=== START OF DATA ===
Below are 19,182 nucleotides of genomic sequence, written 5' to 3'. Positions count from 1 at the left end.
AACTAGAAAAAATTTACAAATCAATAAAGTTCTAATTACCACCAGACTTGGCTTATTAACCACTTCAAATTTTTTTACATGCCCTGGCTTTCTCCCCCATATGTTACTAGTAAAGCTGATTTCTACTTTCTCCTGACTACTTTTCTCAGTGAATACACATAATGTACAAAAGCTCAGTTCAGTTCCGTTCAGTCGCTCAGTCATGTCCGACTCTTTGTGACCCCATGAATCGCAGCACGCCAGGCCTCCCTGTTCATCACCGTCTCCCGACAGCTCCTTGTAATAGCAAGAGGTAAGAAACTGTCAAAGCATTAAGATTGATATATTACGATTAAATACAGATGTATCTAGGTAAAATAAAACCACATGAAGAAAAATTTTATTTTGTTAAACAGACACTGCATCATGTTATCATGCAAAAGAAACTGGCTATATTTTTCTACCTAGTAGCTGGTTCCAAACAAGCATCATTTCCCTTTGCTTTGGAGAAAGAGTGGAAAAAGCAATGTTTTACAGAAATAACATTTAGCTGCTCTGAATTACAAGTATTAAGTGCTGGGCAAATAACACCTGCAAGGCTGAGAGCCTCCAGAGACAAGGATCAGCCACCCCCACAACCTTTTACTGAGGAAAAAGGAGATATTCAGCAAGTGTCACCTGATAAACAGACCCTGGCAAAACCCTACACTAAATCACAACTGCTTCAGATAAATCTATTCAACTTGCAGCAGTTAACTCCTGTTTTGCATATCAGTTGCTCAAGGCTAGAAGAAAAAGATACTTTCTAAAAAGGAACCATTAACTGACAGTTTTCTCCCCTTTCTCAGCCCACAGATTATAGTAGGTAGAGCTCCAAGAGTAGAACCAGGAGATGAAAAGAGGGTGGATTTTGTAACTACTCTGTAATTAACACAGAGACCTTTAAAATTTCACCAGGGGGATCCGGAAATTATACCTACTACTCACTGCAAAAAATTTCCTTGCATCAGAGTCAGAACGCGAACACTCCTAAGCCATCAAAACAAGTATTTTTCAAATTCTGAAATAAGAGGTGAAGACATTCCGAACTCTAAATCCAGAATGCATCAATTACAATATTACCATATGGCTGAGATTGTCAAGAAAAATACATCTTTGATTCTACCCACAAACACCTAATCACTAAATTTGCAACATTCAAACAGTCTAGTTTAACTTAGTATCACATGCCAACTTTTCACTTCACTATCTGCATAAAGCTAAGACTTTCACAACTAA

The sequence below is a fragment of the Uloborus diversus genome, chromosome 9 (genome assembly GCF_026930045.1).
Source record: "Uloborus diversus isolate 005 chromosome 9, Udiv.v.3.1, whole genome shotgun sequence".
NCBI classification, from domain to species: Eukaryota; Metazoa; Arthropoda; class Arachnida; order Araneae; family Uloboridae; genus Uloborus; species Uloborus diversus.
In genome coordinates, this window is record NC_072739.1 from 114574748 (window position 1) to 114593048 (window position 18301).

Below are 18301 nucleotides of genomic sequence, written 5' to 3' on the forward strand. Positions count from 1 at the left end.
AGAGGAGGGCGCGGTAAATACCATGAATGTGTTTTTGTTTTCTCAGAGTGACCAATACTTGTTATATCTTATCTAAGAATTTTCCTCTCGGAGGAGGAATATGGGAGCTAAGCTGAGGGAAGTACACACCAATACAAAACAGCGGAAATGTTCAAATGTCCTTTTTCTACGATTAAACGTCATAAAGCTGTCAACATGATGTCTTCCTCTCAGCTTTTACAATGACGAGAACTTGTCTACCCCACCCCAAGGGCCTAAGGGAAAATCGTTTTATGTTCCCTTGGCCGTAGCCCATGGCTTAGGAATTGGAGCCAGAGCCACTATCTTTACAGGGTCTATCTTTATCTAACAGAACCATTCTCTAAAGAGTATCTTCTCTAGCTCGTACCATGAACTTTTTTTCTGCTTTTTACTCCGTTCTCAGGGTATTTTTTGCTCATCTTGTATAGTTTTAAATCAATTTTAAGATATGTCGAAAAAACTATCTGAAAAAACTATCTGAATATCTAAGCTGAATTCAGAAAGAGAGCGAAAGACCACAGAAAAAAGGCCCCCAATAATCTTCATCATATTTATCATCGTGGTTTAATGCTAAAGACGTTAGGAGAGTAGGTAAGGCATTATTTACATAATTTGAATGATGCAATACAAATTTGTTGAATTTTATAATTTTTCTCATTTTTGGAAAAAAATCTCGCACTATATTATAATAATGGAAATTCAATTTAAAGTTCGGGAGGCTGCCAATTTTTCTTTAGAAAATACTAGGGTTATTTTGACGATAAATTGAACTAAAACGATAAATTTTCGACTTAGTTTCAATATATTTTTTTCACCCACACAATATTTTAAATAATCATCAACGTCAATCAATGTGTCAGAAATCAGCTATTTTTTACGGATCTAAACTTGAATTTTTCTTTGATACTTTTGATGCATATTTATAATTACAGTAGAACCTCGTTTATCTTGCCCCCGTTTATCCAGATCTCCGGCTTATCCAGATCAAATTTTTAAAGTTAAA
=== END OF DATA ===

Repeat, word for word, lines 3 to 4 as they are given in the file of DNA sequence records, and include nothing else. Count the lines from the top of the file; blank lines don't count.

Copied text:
The sequence below is a fragment of the Uloborus diversus genome, chromosome 9 (genome assembly GCF_026930045.1).
Source record: "Uloborus diversus isolate 005 chromosome 9, Udiv.v.3.1, whole genome shotgun sequence".